Esther Cohen is arts and events consultant for Jewish Currents and writes a daily poem at her website,esthercohen.com.
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by Esther Cohen
For Part II of Bobst, click here.
(Several people have written me, privately, so as not to have their questions appear in public. Is this story true? they asked. How true is it? All good stories are true. This one too, though many details are not. How will I know what to believe? asked a reader. True doesn’t matter much if the story is good enough.)
RIVKA, in a context bigger than Rivka: Some say the 8th century was when the Jews really began: the Litvaks. Lithuania became home to a large and influential Jewish community that was almost entirely eliminated during the Holocaust. Before World War II, the Lithuanian Jewish population was some 160,000, about 7 percent of the total population. Vilnius (then Wilno in the Second Polish Republic) had a Jewish community of nearly 100,000, about 45% of the city’s total population There were over 110 synagogues and ten yeshivas in Vilnius alone.
The Litvaks came from Babylonia, from Palestine, from the Ukraine, from Poland, even from Germany. Most of them spoke Yiddish.
Most of them are gone now. About 2,000 Jews were counted in Lithuania during the last big census.
Rivka herself was not a person who seemed curious about her past. Many aren’t, because they live in the present, because life is never more than now. She was not a storyteller, so if anyone tells her story, I will. She was born a Lithuanian Jew in a shtetl, observant the way most Lithuanian Jews were then, Orthodox even. She knew the names of some famous rabbis. Like Rabbi Eliyahu, or Elijah ben Solomon Zalman, called the Gaon (Genius) of Vilna. He was perceived as an authentic representative of Lithuanian Jewry, with all the characteristics and qualities commonly associated with Lithuanian Jewry. Anti-Hasidic, he even encouraged study of mathematics and science, and did many translations into Yiddish, and Hebrew.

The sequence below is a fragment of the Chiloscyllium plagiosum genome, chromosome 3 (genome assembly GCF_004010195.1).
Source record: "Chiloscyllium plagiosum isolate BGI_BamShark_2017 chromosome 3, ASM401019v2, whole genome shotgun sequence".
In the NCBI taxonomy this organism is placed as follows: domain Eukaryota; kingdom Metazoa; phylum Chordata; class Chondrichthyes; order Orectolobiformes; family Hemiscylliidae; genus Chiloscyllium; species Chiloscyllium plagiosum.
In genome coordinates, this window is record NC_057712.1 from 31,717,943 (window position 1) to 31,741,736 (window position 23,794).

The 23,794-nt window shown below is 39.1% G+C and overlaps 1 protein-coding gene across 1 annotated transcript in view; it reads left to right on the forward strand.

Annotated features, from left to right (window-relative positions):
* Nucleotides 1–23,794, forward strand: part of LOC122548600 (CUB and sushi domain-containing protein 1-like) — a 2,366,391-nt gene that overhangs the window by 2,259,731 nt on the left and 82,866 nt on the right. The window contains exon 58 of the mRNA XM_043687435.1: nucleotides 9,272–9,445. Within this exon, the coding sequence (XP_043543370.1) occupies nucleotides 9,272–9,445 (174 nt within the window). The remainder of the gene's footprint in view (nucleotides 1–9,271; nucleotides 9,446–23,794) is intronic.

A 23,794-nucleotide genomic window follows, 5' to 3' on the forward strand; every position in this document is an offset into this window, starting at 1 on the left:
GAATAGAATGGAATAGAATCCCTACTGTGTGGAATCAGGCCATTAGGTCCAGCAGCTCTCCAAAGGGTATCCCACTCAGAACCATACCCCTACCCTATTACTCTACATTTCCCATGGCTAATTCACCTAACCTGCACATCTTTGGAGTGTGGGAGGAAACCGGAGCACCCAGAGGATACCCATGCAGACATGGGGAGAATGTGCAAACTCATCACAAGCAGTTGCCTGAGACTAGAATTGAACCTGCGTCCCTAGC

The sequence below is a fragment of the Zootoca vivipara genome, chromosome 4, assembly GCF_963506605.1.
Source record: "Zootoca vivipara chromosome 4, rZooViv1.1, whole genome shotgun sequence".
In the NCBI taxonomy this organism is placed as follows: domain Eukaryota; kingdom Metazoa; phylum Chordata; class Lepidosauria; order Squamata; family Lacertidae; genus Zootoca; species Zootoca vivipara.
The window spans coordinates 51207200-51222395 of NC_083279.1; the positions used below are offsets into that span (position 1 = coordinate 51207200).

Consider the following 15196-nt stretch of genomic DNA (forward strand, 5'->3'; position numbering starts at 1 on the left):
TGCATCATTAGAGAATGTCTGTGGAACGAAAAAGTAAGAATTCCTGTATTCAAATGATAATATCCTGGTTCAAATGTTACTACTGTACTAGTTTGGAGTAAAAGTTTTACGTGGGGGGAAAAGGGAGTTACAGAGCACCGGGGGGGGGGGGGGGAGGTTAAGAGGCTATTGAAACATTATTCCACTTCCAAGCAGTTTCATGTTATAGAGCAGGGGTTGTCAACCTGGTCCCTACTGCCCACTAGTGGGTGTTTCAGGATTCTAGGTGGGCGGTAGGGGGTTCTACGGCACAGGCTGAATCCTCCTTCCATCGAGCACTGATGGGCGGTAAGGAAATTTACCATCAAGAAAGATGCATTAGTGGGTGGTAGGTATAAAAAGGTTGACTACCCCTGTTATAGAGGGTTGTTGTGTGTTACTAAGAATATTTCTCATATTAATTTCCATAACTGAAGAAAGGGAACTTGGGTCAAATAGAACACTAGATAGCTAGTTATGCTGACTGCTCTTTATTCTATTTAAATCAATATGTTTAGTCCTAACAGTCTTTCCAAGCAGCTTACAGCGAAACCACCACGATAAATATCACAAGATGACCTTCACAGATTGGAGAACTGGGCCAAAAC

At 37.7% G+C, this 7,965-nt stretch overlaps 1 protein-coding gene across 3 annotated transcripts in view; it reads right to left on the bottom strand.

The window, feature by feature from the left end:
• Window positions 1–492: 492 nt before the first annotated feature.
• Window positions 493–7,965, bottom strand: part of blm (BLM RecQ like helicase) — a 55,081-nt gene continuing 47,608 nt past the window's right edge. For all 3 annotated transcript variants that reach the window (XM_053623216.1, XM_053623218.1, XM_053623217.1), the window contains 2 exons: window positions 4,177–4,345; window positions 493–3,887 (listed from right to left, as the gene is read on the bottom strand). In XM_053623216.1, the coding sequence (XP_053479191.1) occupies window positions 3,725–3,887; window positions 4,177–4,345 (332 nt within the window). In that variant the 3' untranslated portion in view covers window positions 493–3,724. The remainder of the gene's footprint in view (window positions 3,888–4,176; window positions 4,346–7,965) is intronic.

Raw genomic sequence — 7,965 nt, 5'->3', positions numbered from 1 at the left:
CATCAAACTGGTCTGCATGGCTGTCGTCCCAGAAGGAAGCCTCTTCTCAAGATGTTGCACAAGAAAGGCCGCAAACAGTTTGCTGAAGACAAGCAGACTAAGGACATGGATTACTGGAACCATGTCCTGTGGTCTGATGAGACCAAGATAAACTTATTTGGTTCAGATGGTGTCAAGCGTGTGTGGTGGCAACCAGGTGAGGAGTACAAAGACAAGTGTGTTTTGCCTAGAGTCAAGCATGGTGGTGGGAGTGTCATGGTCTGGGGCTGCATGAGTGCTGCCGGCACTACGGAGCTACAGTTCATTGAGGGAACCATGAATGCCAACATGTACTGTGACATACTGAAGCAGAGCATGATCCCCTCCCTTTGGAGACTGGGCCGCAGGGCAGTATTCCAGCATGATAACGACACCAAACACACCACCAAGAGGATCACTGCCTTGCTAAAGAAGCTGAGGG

But what about Rivka, our heroine here? She was not a scholar, nor was she particularly interested in scholarship of any kind. A relative I met for the first time a few years ago told me she was pretty. Not beautiful. Pretty. In the way of a 14 year old girl. Her eyes and skin were clear. Young good looks required no effort, and of course, she took them for granted. She was soft looking with rounded edges and curves. The daughter of Rayzel and Moshe, Rivka was destined for marriage, for children, for carp in the bathtub that would become gefilte fish. She was programmed to observe without question or thought, for children, four or five or six, and a house that was clean, for Friday night meals with a chicken and sweet dessert, for a life that would be called GOOD in a book that mattered, and for a certain kind of devotion. Not to the future, but to what came before. What did that mean for her life?
One day Rivka arrived at Ellis Island on a boat. At last our story begins.